Ancient physicians such as Hippocrates, Soranus and Dioscorides prescribed the seeds and rind of the pomegranate to prevent conception but details of the preparation or the quantities used are unknown. There is mention of the fruit being eaten while some sources state that the seed pulp was used on pessaries.
           
Did pomegranates work? Studies conducted during the 1970s and 80s on rats and guinea pigs revealed reduced fertility in females that had been fed the fruit. Furthermore, scientists discovered the pulp around the seed was most effective compared to the roots or the flesh. Accordingly, there may have been some efficacy to using pomegranate pulp in pessary form as was described in ancient sources although extrapolating the results of tests conducted on rats to human reproduction can be tricky.

Using pomegranates may have been haphazard as a means of prevention but there was another plant that clearly was considered as a viable contraceptive. The Romans called it ‘silphium’ while the Greeks knew it as ‘silphion’. 

Modern botanists have identified silphium as a member of the giant fennel (Ferula) family based on ancient descriptions, and pictures on coins and pottery. The plant was rare, growing in the dry climate of Cyrenaica in northern Africa (modern Libya). The pungent resin from silphium's stems and roots was known as laserpicium and was used as an additive which gave food a rich distinctive taste. It was also used to treat coughs, sore throats and fevers. Perfume was distilled from its blooms.

The crop became the main commodity of Cyrene (Shahhat, Libya) a city colonized by the Greeks in C7th BCE. These colonists had reluctantly migrated from the island of Thera, having been forced to draw lots. According to Theophrastus, a pupil of Aristotle, the settlers discovered the silphium plant which made them rich and their city famous. Demand across the ancient world for the plant bumped up its price leading the playwright Aristophanes to write in The Knights: “Don’t you remember when a stalk of silphium sold so cheap?”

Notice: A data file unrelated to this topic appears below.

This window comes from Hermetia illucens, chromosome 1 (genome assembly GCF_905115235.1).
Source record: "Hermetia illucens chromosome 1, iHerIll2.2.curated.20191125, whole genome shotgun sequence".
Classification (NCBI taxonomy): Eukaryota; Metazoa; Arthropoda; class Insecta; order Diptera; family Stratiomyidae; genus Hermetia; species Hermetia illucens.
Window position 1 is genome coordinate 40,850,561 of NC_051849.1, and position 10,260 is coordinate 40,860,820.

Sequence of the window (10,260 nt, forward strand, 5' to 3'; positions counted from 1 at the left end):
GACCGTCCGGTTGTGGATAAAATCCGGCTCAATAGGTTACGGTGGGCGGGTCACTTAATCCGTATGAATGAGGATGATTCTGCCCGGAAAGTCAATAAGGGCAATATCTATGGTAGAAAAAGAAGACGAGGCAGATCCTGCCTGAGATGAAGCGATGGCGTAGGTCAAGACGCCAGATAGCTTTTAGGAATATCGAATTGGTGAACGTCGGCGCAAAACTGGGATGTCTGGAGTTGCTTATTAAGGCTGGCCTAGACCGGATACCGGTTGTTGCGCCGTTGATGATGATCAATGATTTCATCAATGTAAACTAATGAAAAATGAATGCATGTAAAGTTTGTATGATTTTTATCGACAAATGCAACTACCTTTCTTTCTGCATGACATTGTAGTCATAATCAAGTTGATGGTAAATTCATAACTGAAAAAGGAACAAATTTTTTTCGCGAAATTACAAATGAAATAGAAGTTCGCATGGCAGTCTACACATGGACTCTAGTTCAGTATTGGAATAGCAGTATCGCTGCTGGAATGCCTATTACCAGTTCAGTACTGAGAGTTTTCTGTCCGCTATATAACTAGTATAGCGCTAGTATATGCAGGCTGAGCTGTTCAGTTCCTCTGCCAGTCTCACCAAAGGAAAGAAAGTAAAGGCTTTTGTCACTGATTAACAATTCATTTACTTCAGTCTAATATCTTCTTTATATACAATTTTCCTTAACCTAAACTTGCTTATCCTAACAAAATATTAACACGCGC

Silphium stalk on Cyrene coin
The wealth brought from exporting silphium led Cyrene to recognize the importance of its prize export by stamping its coins with the distinctive symbol of the plant in a similar manner to Athens’ use of an owl. The design of one series of four drachma coins depicts a woman touching the plant with one hand while pointing to her womb with the other. Interestingly, there is also speculation as to a connection between the contours of silphium seeds and the traditional heart shape as silver coins from Cyrene from C6–5th BCE bear a similar design. The coat of arms of Italian Libya also bore an image of the plant indicating the importance of its history to the region even as recently as 1947.
           
There is a reference to the plant’s resin being applied to pessaries but silphium could also be taken orally. Soranus recommended women take about a chick pea’s size of silphium juice dissolved in water once a month. It is clear that he also considered it had abortive effects, as did Dioscorides.
           
The Roman poet, Catullus, advised his lover, Lesbia, in Carmen 7, that they could share as many kisses as there are grains of sand on the shores of ‘silphium producing Cyrene’ as follows:

You ask, my Lesbia, how many of your kisses
are enough and more than enough for me.
As big a number as the Libyan grains of sand
that lie at silphium producing Cyrene
between the oracle of Sultry Jupiter
and the sacred tomb of old Battus;
Or as many stars that see the secret love affairs of men,
when the night is silent.
So many kisses are enough
and more than enough for mad Catullus to kiss you,
these kisses which neither the inquisitive are able to count
nor an evil tongue bewitch.
           
Heart shaped silphium seed - Cyrene coin
Catullus’ endorsement of the plant to his lover was an assurance that their lovemaking could continue as long as silphium was obtainable. Unfortunately, at the time of the poet’s death in 54 BCE  stocks of the plant were dwindling with the Roman historian, Pliny the Elder, remarking during Nero’s reign in 37-68 CE “only a single stalk has been found there within our memory”. In effect, the plant was considered worth its weight in silver denarii or even gold. With its scarcity, a lucrative black market thrived.